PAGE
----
Although a number of methods and materials similar or equivalent to those described herein can be used in the practice of the present invention, the preferred materials and methods are described herein.

The present invention is based on the discovery that porcine β-defensins confer protection against bacterial infection in a reliable animal challenge model. The inventors herein have further shown that porcine beta defensin-1 (pBD-1) displayed antimicrobial activity against a variety of Gram-negative bacteria including E. coli, Actinobacillus pleuropneumoniae, Stretococcus suis and Bordetella pertussis, the causative agent of pertussis or whooping cough in humans. In particular, pBD-1 displayed strong antimicrobial activity in vitro and in vivo and even conferred complete protection against the disease in infected animals. As shown in the examples, following administration of pBD-1, no clinical symptoms or pathological alterations were found in infected animals, whereas untreated infected animals displayed clinical symptoms with severe bronchopneumonia and/or pneumonia. Thus, porcine β-defensins, such as pBD-1, biologically active fragments and analogs thereof, such as molecules with substantial sequence homology thereto, are useful for the prevention and treatment of infectious diseases caused by a variety of infectious microorganisms including diseases caused by bacteria, fungi, parasites and viruses. The porcine β-defensins are particularly useful for the prevention and treatment of pertussis (whooping cough) in humans and other animals.

For example, the porcine β-defensins can be used to treat or prevent a wide variety of infections caused by the various Bordetella species including B. pertussis, B. parapertussis, B. bronhiseptica, and the like; various Neisserial species, including N. meningitidis, N. gonorrhoeae, etc.; various Enterobacteriaceae such as but not limited to Salmonella, such as S. typhimurium, S. enteritidis, Shigella, such as S. flexneri, Escherichia, such as E. coli 0157:H7, Klebsiella, Enterobacter, Serratia, Proteus, Morganella, Providencia, Yersinia, such as Y. enterocolitica, Listeria, such as L. monocytogene, Staphylococcus, such as S. aureus; various Pseudomonas species, such as P. aeruginosa; Stretococcal species, such as S. suis, S. uberis, S. agalactiae, S. dysgalactiae, S. pneumoniae, S. pyogenes, and the like; various Actinobacillus species, including but not limited to A. Pleuropneumoniae, A. suis, A. pyogenes, etc.

Thus, the porcine β-defensins can be used to treat or prevent diseases caused by improper food handling, as well as diseases caused by food-borne pathogens, such as but not limited to Salmonella Enteritidis, Salmonella typhimurium, Escherichia coli 0157:H7, Yersinia enterocolitica, Shigella flexneri, Listeria monocytogene, and Staphylococcus aureus. The porcine β-defensins are also useful against pathogens that cause nosocomial infections, such as but not limited to pathogens that produce extended spectrum β-lactamases (ESBL) and thus have the ability to inactivate β-lactam antibiotics. These enzymes are produced by various bacteria, including Klebsiella pneumoniae, Proteus mirabilis, E. coli and Proteus mirabilis. Additionally, the porcine β-defensin can be used to treat or prevent diseases caused by biocontamination of the skin by pathogenic microorganisms such as Staphylococcus aureus, S. epidermitidis, Pseudomonas aeruginosa, Acinetobacter spp., Klebsiella pneumoniae, Enterobacter cloacae, E. coli, Proteus spp. and fungi such as Candida albicans.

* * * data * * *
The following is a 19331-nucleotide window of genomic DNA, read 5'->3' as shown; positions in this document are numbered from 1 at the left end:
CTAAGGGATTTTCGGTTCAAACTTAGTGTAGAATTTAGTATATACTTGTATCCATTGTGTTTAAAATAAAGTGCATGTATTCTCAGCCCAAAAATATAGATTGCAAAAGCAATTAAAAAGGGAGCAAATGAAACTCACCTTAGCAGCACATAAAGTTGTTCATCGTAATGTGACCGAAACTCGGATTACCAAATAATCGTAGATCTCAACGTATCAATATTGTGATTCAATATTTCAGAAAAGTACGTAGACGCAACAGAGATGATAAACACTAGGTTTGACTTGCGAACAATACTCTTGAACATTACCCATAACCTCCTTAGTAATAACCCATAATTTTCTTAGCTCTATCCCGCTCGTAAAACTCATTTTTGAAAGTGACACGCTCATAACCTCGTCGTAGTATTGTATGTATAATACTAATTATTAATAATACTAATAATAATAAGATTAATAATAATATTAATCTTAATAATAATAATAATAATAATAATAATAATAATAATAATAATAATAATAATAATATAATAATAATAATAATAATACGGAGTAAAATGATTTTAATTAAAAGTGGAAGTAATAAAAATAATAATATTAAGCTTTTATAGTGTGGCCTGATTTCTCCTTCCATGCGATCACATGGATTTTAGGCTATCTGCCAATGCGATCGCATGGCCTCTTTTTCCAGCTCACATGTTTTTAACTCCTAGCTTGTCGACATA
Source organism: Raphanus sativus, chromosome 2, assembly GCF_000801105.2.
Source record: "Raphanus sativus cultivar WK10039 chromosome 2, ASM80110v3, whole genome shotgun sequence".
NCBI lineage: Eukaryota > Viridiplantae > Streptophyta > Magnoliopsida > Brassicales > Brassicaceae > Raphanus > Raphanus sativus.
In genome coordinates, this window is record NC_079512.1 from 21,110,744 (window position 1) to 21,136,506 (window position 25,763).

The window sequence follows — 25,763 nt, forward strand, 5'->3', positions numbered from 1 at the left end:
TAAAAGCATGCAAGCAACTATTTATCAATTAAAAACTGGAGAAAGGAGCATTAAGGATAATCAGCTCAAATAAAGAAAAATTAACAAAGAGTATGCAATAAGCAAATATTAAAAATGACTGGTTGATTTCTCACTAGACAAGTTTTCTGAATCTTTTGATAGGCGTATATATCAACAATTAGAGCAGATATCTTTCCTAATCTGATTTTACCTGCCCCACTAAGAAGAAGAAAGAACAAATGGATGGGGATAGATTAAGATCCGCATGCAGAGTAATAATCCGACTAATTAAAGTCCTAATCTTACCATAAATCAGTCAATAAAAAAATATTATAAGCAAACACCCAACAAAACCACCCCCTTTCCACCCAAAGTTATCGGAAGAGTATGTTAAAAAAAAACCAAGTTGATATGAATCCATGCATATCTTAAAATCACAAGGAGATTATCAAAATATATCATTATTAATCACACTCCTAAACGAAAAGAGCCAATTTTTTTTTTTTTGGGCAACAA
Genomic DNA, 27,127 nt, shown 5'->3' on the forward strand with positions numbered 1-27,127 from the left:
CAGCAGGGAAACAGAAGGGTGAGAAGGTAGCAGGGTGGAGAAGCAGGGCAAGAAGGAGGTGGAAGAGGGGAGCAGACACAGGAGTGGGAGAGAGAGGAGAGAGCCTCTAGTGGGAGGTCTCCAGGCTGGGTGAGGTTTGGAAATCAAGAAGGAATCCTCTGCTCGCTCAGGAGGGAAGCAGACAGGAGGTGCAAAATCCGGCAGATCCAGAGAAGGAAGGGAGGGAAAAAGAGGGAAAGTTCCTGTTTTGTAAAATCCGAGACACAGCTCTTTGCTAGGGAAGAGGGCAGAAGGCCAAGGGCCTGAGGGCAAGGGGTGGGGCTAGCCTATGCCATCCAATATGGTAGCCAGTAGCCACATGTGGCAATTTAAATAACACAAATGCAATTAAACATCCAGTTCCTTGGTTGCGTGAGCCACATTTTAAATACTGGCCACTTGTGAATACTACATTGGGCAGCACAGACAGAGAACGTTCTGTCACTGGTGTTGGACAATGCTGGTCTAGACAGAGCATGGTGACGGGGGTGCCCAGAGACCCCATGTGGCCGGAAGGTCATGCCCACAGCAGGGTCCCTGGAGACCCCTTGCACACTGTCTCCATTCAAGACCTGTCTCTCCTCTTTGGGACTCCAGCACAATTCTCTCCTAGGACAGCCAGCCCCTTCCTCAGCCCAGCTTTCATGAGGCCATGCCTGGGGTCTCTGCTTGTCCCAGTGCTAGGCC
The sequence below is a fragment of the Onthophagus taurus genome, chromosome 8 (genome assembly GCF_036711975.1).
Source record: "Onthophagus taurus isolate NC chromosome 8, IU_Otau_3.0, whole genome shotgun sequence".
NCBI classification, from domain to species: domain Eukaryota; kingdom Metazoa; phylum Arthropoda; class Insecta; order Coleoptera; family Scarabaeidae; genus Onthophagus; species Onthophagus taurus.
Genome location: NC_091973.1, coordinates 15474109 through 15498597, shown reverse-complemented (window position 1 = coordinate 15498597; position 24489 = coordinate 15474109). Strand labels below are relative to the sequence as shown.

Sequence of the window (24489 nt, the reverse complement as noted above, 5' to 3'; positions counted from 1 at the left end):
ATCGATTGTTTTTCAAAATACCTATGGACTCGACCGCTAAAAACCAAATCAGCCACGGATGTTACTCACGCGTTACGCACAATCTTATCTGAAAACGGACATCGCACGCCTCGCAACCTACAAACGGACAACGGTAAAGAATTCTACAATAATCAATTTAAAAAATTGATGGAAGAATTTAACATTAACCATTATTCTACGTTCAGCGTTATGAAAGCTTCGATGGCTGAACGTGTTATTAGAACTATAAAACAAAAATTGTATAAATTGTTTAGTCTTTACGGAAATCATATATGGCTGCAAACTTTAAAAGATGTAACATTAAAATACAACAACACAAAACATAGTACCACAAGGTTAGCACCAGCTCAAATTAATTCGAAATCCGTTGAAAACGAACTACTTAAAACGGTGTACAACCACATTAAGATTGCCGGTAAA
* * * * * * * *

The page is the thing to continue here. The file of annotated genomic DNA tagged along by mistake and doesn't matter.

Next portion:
The porcine β-defensins can also be used to treat or prevent respiratory conditions such as caused by Streptococcus pneumoniae, Haemophilus influenzae, and Pseudomonas aeruginosa, as well as sexually transmitted diseases, including but not limited to Chlamydia infections, such as caused by Chlamydia trachomatis and gonococcal infections, such as caused by Neisseria gonorrhoeae.

Additionally, the porcine β-defensins can be used to treat or prevent a number of viral diseases, such as but not limited to those diseases caused by members of the families Picornaviridae (e.g., polioviruses, etc.); Caliciviridae; Togaviridae (e.g., rubella virus, dengue virus, etc.); Flaviviridae; Coronaviridae; Reoviridae; Bimaviridae; Rhabodoviridae (e.g., rabies virus, etc.); Filoviridae; Paramyxoviridae (e.g., mumps virus, measles virus, respiratory syncytial virus, etc.); Orthomyxoviridae (e.g., influenza virus types A, B and C, etc.); Bunyaviridae; Arenaviridae; Retroviradae (e.g., HTLV-I; HTLV-II; HIV-1 (also known as HTLV-III, LAV, ARV, hTLR, etc.). See, e.g. Virology, 3rd Edition (W. K. Joklik ed. 1988); Fundamental Virology, 2nd Edition (B. N. Fields and D. M. Knipe, eds. 1991), for a description of these and other viruses. Other particular examples of viruses include the herpesvirus family of viruses, for example bovine herpes virus (BHV) and human herpes simplex virus (HSV) types 1 and 2, such as BHV-1, BHV-2, HSV-1 and HSV-2, varicella zoster virus (VZV), Epstein-Barr virus (EBV), cytomegalovirus (CMV), HHV6 and HHV7; diseases caused by the various hepatitis viruses, such as HAV, HBV and HCV; diseases caused by papilloma viruses and rotaviruses, etc.